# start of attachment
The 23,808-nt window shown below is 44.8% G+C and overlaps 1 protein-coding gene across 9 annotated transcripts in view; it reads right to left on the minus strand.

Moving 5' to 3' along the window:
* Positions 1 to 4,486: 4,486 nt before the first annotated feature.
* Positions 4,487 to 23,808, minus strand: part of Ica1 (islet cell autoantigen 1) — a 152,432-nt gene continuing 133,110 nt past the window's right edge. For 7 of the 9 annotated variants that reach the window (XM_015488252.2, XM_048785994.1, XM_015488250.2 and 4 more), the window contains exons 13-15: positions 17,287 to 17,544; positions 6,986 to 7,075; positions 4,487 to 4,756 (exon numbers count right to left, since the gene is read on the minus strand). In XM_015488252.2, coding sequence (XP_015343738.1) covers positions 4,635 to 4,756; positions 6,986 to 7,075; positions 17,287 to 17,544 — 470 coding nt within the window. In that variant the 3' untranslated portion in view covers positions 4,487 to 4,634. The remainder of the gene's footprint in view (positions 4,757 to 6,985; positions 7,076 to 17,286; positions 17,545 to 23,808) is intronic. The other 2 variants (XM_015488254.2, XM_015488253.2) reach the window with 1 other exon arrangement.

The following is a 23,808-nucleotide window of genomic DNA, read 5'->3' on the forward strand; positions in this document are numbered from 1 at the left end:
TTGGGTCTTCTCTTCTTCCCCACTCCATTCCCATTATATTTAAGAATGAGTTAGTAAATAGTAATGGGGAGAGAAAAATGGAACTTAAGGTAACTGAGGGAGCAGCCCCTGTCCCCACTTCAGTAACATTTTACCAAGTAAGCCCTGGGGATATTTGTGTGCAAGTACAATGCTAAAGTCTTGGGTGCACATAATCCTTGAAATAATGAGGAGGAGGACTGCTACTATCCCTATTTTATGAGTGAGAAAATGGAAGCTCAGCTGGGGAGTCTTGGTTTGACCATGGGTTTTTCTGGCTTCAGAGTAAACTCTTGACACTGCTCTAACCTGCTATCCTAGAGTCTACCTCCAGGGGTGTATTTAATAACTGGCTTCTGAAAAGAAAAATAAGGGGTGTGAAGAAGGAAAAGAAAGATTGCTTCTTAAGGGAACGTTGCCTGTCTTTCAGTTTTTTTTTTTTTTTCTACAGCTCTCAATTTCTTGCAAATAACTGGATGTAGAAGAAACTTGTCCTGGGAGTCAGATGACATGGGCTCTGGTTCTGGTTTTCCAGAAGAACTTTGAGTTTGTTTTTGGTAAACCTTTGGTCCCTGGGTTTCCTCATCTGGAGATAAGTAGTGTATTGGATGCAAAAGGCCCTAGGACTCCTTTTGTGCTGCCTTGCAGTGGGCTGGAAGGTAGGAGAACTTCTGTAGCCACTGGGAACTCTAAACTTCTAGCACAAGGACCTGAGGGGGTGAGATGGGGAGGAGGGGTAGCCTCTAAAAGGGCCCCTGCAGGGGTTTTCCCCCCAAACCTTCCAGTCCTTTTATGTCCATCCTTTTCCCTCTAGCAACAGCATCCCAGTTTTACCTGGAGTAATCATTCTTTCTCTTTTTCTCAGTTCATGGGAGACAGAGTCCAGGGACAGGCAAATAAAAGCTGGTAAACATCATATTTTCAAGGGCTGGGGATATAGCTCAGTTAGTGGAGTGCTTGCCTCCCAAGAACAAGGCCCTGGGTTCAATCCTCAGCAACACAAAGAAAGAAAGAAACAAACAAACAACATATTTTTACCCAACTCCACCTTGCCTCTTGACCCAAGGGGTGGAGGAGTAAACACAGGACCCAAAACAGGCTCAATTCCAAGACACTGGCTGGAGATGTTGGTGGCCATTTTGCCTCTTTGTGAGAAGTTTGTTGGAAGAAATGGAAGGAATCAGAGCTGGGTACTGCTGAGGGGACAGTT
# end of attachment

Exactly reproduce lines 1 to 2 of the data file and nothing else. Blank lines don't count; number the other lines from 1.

The 23,808-nt window shown below is 44.8% G+C and overlaps 1 protein-coding gene across 9 annotated transcripts in view; it reads right to left on the minus strand.

Moving 5' to 3' along the window: